‘Poor Door’ Apartment Developer In San Diego Threatens To Sue

  • On February 18, 2020 ·
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‘Pinnacle High’, a construction project by Vancouver-based Pinnacle International was going to include 32 storeys for rental apartments and a separate 8 storeys as ‘no rental’ apartments. People with low income will have restrictions from entering from the main door. There will be denial of access to them for the pool or the rooftop. The Civic denied the project first in July and then in October based on criticism for segregation. The Pinnacle’s law firm- Allen Matkins Leck Gamble Mallory & Natsis, threatened to take legal actions in November.

They want to sue because they believe that the civic overstepped their authority. The letter was addressed to Civic President Andrew Phillips, the city attorney’s office and the City Council.

Details of the letter

The letter said that the civic could reject a project based only on its design. By refusing Pinnacle High, the Civic violated the city’s municipal code. Their main point was the cancellation of the project by Civic. The developer Pinnacle International was responsible for building an affordable housing project. They also said that the Civic did not mention the reason for denying the project. They stated in the letter that this act by Civic was erroneous, and it has violated multiple laws.

When the design for Pinnacle High was proposed in the first meeting, it brought on severe criticism from members of Local 619 Southwest Regional Council of Carpenters. The new plan for Pinnacle High received the approval by the Civic.

This is because the city has come up with new laws. One of the laws is that the builders will get approval for low-density projects as long as they built low-income houses within a 1-mile radius of the development. The original plan would have served 58 affordable housing units, yet it received lashings from the public.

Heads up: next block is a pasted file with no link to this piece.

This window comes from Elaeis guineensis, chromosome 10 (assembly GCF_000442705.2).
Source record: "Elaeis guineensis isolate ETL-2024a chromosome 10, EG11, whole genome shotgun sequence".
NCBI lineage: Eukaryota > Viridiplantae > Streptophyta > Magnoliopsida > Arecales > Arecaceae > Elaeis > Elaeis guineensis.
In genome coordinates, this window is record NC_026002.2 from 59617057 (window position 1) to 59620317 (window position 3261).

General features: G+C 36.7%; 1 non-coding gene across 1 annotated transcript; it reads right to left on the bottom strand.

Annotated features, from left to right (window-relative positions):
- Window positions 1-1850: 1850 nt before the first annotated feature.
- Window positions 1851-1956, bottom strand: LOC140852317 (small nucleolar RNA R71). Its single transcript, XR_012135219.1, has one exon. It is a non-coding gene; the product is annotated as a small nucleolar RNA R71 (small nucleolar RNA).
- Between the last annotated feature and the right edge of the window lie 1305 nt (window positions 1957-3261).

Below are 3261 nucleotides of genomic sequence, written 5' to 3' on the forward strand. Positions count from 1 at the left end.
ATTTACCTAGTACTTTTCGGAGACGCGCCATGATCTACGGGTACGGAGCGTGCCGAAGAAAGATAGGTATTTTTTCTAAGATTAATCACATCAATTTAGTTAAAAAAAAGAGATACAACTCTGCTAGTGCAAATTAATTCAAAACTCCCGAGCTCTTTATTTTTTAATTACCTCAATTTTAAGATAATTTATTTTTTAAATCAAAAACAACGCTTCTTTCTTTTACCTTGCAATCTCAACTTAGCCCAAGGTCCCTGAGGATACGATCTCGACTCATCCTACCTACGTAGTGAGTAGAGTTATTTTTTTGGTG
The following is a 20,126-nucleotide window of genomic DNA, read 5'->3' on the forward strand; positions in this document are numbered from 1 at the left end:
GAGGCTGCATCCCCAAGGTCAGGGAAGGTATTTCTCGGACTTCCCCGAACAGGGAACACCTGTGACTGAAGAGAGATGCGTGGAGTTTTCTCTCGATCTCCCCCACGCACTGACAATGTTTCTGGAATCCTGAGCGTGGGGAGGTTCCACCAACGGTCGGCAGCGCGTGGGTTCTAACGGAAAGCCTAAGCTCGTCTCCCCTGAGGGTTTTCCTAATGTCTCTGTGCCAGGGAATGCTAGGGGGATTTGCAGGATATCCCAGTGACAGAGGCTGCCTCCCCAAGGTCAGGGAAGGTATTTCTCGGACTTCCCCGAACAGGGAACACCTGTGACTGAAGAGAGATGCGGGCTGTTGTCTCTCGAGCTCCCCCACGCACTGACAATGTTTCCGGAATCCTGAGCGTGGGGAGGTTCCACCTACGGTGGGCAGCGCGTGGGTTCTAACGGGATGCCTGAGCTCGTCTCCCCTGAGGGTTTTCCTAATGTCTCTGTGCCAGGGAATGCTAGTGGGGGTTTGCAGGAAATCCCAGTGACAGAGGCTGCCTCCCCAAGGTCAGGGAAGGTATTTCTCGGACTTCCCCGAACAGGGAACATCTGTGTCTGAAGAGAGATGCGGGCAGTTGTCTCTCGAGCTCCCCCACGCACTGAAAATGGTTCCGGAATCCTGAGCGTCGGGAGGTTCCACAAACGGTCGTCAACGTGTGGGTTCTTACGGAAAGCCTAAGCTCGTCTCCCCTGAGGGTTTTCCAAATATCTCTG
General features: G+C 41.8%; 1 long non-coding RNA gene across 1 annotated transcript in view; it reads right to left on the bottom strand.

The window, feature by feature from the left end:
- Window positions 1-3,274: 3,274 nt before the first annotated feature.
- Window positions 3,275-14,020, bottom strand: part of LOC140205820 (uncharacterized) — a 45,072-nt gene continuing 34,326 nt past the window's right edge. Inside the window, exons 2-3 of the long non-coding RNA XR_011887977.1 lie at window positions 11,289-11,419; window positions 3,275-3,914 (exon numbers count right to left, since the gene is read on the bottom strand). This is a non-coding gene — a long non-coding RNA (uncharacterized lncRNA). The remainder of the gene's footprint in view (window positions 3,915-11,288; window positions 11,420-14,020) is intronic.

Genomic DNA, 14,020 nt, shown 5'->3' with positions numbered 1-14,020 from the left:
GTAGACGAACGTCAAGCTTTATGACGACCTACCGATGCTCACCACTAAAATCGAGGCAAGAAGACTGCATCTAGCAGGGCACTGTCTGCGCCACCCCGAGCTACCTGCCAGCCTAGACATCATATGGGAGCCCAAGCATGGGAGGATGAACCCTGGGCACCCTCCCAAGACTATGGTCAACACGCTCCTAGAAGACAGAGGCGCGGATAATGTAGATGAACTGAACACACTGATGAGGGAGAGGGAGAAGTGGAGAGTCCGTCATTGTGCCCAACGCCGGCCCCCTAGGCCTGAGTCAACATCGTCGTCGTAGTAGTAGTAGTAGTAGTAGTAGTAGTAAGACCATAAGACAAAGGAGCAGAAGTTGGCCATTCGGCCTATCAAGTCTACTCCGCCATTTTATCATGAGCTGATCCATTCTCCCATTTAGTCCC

The Civic

The Civic is restricted to rejecting the projects based on designs. Yet, it has a squabble with the builders regarding not having enough density in the plans for the wish of more housing. The civic decided to absolve itself last year. Due to this reason, all major downtown development projects would go to the city. The plans that have started with the civic will continue to be with them. However, the city would be handling the newer ones.

“Poor door”

In New York City, an apartment building named Extell opened with a separate door for low in-comers. This building was nicknamed as the “poor door.” It is similar to Pinnacle Highs in its restrictions for low incomers as well. Jesse Garcia, a carpenter’s union member, asked in a July civic meeting if a person’s value is judged by their income. She also added that people of San Diego deserve dignity and equality. She urged everyone to say no to “poor door.”

In the July’s civic meeting, the legal counsel of Pinnacle- David Dick stated that the builder should be appreciated for coming up with subsidized housing. This is because it is not the usual norm amongst the other builders. Now that the city is handling the projects, there will be fewer hearings for cases like Pinnacle High.

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